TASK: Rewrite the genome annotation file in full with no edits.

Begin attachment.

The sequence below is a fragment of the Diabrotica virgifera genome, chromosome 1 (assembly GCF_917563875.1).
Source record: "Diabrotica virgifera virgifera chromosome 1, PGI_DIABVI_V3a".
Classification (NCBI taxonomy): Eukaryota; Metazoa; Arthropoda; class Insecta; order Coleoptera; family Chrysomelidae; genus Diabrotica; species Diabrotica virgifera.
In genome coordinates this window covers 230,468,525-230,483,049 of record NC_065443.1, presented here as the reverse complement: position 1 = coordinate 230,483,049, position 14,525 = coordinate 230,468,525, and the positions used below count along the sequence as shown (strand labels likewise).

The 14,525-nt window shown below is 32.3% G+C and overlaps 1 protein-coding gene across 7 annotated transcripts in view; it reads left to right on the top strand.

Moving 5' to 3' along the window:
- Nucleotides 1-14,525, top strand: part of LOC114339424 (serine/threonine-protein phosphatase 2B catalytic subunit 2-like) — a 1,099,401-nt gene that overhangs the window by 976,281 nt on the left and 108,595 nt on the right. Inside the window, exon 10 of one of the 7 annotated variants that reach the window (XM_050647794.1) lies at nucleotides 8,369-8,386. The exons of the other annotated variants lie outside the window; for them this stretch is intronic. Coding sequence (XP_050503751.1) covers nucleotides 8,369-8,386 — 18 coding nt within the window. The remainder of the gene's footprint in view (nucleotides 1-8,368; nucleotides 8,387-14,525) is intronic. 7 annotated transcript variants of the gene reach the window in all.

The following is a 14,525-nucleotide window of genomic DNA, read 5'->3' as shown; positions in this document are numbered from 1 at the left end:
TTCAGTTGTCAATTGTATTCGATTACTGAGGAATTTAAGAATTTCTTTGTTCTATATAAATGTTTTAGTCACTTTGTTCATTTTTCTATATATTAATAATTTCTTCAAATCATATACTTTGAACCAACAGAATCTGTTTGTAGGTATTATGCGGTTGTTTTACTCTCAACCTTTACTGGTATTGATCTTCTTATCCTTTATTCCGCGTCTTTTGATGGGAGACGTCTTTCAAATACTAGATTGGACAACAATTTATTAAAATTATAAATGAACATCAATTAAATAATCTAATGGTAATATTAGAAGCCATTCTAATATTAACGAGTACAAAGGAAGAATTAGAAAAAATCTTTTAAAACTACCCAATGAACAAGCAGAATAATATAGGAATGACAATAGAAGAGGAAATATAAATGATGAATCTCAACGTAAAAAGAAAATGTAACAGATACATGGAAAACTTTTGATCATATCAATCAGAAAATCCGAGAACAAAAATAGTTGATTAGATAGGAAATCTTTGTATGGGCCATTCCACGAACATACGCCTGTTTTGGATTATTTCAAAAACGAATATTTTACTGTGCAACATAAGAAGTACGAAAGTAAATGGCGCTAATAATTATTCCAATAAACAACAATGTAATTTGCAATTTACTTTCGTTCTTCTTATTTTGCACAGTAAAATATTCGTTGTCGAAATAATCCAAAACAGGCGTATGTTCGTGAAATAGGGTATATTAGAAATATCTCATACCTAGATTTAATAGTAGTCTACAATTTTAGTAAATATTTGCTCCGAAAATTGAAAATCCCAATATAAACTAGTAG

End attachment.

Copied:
The sequence below is a fragment of the Diabrotica virgifera genome, chromosome 1 (assembly GCF_917563875.1).
Source record: "Diabrotica virgifera virgifera chromosome 1, PGI_DIABVI_V3a".
Classification (NCBI taxonomy): Eukaryota; Metazoa; Arthropoda; class Insecta; order Coleoptera; family Chrysomelidae; genus Diabrotica; species Diabrotica virgifera.
In genome coordinates this window covers 230,468,525-230,483,049 of record NC_065443.1, presented here as the reverse complement: position 1 = coordinate 230,483,049, position 14,525 = coordinate 230,468,525, and the positions used below count along the sequence as shown (strand labels likewise).

The 14,525-nt window shown below is 32.3% G+C and overlaps 1 protein-coding gene across 7 annotated transcripts in view; it reads left to right on the top strand.

Moving 5' to 3' along the window:
- Nucleotides 1-14,525, top strand: part of LOC114339424 (serine/threonine-protein phosphatase 2B catalytic subunit 2-like) — a 1,099,401-nt gene that overhangs the window by 976,281 nt on the left and 108,595 nt on the right. Inside the window, exon 10 of one of the 7 annotated variants that reach the window (XM_050647794.1) lies at nucleotides 8,369-8,386. The exons of the other annotated variants lie outside the window; for them this stretch is intronic. Coding sequence (XP_050503751.1) covers nucleotides 8,369-8,386 — 18 coding nt within the window. The remainder of the gene's footprint in view (nucleotides 1-8,368; nucleotides 8,387-14,525) is intronic. 7 annotated transcript variants of the gene reach the window in all.

The following is a 14,525-nucleotide window of genomic DNA, read 5'->3' as shown; positions in this document are numbered from 1 at the left end:
TTCAGTTGTCAATTGTATTCGATTACTGAGGAATTTAAGAATTTCTTTGTTCTATATAAATGTTTTAGTCACTTTGTTCATTTTTCTATATATTAATAATTTCTTCAAATCATATACTTTGAACCAACAGAATCTGTTTGTAGGTATTATGCGGTTGTTTTACTCTCAACCTTTACTGGTATTGATCTTCTTATCCTTTATTCCGCGTCTTTTGATGGGAGACGTCTTTCAAATACTAGATTGGACAACAATTTATTAAAATTATAAATGAACATCAATTAAATAATCTAATGGTAATATTAGAAGCCATTCTAATATTAACGAGTACAAAGGAAGAATTAGAAAAAATCTTTTAAAACTACCCAATGAACAAGCAGAATAATATAGGAATGACAATAGAAGAGGAAATATAAATGATGAATCTCAACGTAAAAAGAAAATGTAACAGATACATGGAAAACTTTTGATCATATCAATCAGAAAATCCGAGAACAAAAATAGTTGATTAGATAGGAAATCTTTGTATGGGCCATTCCACGAACATACGCCTGTTTTGGATTATTTCAAAAACGAATATTTTACTGTGCAACATAAGAAGTACGAAAGTAAATGGCGCTAATAATTATTCCAATAAACAACAATGTAATTTGCAATTTACTTTCGTTCTTCTTATTTTGCACAGTAAAATATTCGTTGTCGAAATAATCCAAAACAGGCGTATGTTCGTGAAATAGGGTATATTAGAAATATCTCATACCTAGATTTAATAGTAGTCTACAATTTTAGTAAATATTTGCTCCGAAAATTGAAAATCCCAATATAAACTAGTAG